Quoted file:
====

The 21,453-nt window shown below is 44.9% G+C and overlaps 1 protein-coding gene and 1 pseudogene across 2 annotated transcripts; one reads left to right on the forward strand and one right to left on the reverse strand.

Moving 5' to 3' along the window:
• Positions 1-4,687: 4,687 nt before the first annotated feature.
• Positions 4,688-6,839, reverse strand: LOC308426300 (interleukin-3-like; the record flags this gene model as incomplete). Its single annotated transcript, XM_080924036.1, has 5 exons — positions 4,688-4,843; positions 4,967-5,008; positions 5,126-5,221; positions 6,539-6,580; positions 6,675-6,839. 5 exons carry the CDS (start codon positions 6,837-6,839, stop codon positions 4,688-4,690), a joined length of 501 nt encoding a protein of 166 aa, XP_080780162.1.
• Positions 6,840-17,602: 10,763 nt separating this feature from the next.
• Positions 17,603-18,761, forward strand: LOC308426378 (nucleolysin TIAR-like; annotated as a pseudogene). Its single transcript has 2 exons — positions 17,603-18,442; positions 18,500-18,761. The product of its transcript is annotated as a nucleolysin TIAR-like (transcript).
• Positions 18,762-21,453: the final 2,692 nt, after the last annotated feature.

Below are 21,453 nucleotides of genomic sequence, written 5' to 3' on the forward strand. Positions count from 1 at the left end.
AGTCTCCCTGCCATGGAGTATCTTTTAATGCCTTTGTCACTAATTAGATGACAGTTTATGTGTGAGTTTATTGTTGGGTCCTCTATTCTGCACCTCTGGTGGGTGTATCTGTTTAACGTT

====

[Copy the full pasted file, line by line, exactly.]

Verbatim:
The 21,453-nt window shown below is 44.9% G+C and overlaps 1 protein-coding gene and 1 pseudogene across 2 annotated transcripts; one reads left to right on the forward strand and one right to left on the reverse strand.

Moving 5' to 3' along the window:
• Positions 1-4,687: 4,687 nt before the first annotated feature.
• Positions 4,688-6,839, reverse strand: LOC308426300 (interleukin-3-like; the record flags this gene model as incomplete). Its single annotated transcript, XM_080924036.1, has 5 exons — positions 4,688-4,843; positions 4,967-5,008; positions 5,126-5,221; positions 6,539-6,580; positions 6,675-6,839. 5 exons carry the CDS (start codon positions 6,837-6,839, stop codon positions 4,688-4,690), a joined length of 501 nt encoding a protein of 166 aa, XP_080780162.1.
• Positions 6,840-17,602: 10,763 nt separating this feature from the next.
• Positions 17,603-18,761, forward strand: LOC308426378 (nucleolysin TIAR-like; annotated as a pseudogene). Its single transcript has 2 exons — positions 17,603-18,442; positions 18,500-18,761. The product of its transcript is annotated as a nucleolysin TIAR-like (transcript).
• Positions 18,762-21,453: the final 2,692 nt, after the last annotated feature.

Below are 21,453 nucleotides of genomic sequence, written 5' to 3' on the forward strand. Positions count from 1 at the left end.
AGTCTCCCTGCCATGGAGTATCTTTTAATGCCTTTGTCACTAATTAGATGACAGTTTATGTGTGAGTTTATTGTTGGGTCCTCTATTCTGCACCTCTGGTGGGTGTATCTGTTTAACGTT